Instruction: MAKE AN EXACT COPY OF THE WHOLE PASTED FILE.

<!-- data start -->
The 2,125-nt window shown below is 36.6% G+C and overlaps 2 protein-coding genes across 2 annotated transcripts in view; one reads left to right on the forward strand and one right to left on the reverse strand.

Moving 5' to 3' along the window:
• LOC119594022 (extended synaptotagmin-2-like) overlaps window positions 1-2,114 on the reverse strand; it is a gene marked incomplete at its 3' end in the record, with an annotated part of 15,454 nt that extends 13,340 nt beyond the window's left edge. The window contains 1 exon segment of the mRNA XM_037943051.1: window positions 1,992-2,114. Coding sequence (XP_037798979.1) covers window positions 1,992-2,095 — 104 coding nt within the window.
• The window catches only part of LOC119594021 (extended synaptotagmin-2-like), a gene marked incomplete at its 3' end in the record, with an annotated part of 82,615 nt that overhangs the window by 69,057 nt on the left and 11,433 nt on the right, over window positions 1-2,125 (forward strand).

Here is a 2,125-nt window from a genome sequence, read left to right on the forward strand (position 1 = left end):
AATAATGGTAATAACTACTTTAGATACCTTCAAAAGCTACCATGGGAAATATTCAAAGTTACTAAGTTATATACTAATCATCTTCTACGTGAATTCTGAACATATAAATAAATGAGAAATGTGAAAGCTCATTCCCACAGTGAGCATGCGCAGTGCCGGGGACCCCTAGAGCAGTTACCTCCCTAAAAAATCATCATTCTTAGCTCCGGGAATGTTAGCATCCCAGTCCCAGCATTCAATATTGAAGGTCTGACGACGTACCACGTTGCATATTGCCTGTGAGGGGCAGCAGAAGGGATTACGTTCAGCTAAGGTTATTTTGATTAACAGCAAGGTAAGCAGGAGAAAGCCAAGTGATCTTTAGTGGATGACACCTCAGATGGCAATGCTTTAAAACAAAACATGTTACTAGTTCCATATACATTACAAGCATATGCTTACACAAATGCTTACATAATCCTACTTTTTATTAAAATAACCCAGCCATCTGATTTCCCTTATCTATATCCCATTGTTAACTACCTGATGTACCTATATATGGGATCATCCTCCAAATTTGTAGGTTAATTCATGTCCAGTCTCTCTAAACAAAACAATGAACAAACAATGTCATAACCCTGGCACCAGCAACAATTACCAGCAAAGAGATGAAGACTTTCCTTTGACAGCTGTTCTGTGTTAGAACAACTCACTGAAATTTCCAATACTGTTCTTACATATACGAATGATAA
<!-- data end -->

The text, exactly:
The 2,125-nt window shown below is 36.6% G+C and overlaps 2 protein-coding genes across 2 annotated transcripts in view; one reads left to right on the forward strand and one right to left on the reverse strand.

Moving 5' to 3' along the window:
• LOC119594022 (extended synaptotagmin-2-like) overlaps window positions 1-2,114 on the reverse strand; it is a gene marked incomplete at its 3' end in the record, with an annotated part of 15,454 nt that extends 13,340 nt beyond the window's left edge. The window contains 1 exon segment of the mRNA XM_037943051.1: window positions 1,992-2,114. Coding sequence (XP_037798979.1) covers window positions 1,992-2,095 — 104 coding nt within the window.
• The window catches only part of LOC119594021 (extended synaptotagmin-2-like), a gene marked incomplete at its 3' end in the record, with an annotated part of 82,615 nt that overhangs the window by 69,057 nt on the left and 11,433 nt on the right, over window positions 1-2,125 (forward strand).

Here is a 2,125-nt window from a genome sequence, read left to right on the forward strand (position 1 = left end):
AATAATGGTAATAACTACTTTAGATACCTTCAAAAGCTACCATGGGAAATATTCAAAGTTACTAAGTTATATACTAATCATCTTCTACGTGAATTCTGAACATATAAATAAATGAGAAATGTGAAAGCTCATTCCCACAGTGAGCATGCGCAGTGCCGGGGACCCCTAGAGCAGTTACCTCCCTAAAAAATCATCATTCTTAGCTCCGGGAATGTTAGCATCCCAGTCCCAGCATTCAATATTGAAGGTCTGACGACGTACCACGTTGCATATTGCCTGTGAGGGGCAGCAGAAGGGATTACGTTCAGCTAAGGTTATTTTGATTAACAGCAAGGTAAGCAGGAGAAAGCCAAGTGATCTTTAGTGGATGACACCTCAGATGGCAATGCTTTAAAACAAAACATGTTACTAGTTCCATATACATTACAAGCATATGCTTACACAAATGCTTACATAATCCTACTTTTTATTAAAATAACCCAGCCATCTGATTTCCCTTATCTATATCCCATTGTTAACTACCTGATGTACCTATATATGGGATCATCCTCCAAATTTGTAGGTTAATTCATGTCCAGTCTCTCTAAACAAAACAATGAACAAACAATGTCATAACCCTGGCACCAGCAACAATTACCAGCAAAGAGATGAAGACTTTCCTTTGACAGCTGTTCTGTGTTAGAACAACTCACTGAAATTTCCAATACTGTTCTTACATATACGAATGATAA